Stress Less Parenting

Bringing the joy back to parenting your children.

How Children React to Emotional and Psychological Trauma

on September 7, 2014

Regression. Many children may try to return to an earlier stage when they felt safer and more cared for. Younger children may wet the bed or want a bottle; older children may fear being alone. It’s important to be patient and comforting if your child responds this way.

Thinking the event is their fault. Children younger than seven or eight tend to think that if something goes wrong, it must be their fault—no matter how irrational this may sound to an adult. Be sure your child understands that he did not cause the event.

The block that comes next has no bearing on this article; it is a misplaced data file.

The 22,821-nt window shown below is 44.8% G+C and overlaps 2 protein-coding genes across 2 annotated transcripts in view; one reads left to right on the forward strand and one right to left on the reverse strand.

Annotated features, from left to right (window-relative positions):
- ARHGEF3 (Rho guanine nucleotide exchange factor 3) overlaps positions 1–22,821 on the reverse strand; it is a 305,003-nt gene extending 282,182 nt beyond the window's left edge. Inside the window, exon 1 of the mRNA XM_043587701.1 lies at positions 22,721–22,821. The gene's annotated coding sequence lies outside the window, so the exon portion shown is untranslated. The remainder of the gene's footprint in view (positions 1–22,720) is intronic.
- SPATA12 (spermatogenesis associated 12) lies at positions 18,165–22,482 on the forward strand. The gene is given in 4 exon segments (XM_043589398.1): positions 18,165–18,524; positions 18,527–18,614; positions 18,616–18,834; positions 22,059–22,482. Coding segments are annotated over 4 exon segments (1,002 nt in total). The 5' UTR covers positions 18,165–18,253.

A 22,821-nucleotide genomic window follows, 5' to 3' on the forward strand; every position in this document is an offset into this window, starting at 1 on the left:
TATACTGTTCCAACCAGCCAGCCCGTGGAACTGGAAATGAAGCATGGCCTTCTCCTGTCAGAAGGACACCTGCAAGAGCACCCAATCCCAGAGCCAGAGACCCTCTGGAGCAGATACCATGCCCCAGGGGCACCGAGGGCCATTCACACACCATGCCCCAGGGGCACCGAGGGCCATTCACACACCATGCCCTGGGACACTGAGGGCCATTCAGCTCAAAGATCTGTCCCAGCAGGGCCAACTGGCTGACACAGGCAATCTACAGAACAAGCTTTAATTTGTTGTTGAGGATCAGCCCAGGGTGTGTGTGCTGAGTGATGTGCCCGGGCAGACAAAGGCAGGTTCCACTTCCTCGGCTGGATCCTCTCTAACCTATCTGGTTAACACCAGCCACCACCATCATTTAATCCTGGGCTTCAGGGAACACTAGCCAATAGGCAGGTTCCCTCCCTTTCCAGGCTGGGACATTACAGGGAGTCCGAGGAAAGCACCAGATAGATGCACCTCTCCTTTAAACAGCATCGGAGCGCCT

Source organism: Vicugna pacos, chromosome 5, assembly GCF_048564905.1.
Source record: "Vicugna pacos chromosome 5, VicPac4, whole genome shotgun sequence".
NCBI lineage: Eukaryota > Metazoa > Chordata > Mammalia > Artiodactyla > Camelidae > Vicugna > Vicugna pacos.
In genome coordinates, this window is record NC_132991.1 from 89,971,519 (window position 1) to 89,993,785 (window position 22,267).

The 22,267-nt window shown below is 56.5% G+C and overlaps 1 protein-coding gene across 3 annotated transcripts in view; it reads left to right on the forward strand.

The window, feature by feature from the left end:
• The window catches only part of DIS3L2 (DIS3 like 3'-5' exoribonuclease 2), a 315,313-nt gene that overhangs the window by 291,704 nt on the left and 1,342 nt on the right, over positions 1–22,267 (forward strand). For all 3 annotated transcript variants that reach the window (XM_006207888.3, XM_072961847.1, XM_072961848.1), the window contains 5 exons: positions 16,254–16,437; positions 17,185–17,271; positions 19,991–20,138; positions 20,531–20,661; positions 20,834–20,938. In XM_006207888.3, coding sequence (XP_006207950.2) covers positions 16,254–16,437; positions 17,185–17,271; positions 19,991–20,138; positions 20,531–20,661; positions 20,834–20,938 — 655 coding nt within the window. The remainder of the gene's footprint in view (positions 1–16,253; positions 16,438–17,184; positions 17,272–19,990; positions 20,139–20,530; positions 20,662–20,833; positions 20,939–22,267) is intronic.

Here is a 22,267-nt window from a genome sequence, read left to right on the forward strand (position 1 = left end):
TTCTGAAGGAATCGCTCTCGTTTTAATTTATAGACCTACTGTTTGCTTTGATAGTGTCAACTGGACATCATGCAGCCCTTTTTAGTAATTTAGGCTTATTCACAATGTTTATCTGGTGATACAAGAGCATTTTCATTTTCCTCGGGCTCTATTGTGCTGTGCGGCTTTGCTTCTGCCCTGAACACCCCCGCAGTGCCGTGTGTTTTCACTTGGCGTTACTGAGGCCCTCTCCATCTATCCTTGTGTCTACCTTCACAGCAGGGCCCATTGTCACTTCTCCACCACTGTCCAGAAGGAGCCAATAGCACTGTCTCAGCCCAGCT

Sleep disorders. Some children have difficulty falling to sleep; others wake frequently or have troubling dreams. If you can, give your child a stuffed animal, soft blanket, or flashlight to take to bed. Try spending extra time together in the evening, doing quiet activities or reading. Be patient. It may take a while before your child can sleep through the night again.

Feeling helpless. Being active in a campaign to prevent an event like this one from happening again, writing thank you letters to people who have helped, and caring for others can bring a sense of hope and control to everyone in the family.

Source: Sidran Institute

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